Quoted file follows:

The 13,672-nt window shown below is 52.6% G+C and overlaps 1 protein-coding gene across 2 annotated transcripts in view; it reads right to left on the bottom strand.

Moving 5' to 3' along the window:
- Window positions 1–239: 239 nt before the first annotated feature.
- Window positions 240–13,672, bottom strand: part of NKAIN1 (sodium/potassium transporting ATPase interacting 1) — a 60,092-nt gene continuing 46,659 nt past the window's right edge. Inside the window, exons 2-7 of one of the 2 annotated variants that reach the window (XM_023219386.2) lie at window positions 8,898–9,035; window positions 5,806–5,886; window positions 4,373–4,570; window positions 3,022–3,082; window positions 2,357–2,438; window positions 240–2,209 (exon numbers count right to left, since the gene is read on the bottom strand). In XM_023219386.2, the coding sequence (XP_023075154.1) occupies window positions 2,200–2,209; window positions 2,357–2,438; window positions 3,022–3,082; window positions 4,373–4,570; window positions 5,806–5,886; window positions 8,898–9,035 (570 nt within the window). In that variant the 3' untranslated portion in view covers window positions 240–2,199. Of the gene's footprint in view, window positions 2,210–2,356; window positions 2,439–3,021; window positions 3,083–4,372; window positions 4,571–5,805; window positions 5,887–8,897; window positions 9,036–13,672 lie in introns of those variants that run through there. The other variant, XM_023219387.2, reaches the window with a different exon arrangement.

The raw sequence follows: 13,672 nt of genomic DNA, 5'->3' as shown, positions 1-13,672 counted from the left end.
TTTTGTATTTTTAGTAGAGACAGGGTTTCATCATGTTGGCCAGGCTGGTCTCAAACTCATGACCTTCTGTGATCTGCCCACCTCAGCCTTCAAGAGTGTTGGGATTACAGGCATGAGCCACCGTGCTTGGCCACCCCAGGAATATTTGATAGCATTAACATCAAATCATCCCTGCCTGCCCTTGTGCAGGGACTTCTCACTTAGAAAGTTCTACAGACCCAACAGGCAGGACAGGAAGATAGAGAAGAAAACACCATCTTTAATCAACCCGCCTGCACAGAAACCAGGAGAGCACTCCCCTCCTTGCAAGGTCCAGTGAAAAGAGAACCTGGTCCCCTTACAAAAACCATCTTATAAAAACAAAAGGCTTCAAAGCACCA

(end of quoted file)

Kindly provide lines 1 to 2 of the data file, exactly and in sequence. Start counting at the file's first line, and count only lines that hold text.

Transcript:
The 13,672-nt window shown below is 52.6% G+C and overlaps 1 protein-coding gene across 2 annotated transcripts in view; it reads right to left on the bottom strand.

Moving 5' to 3' along the window: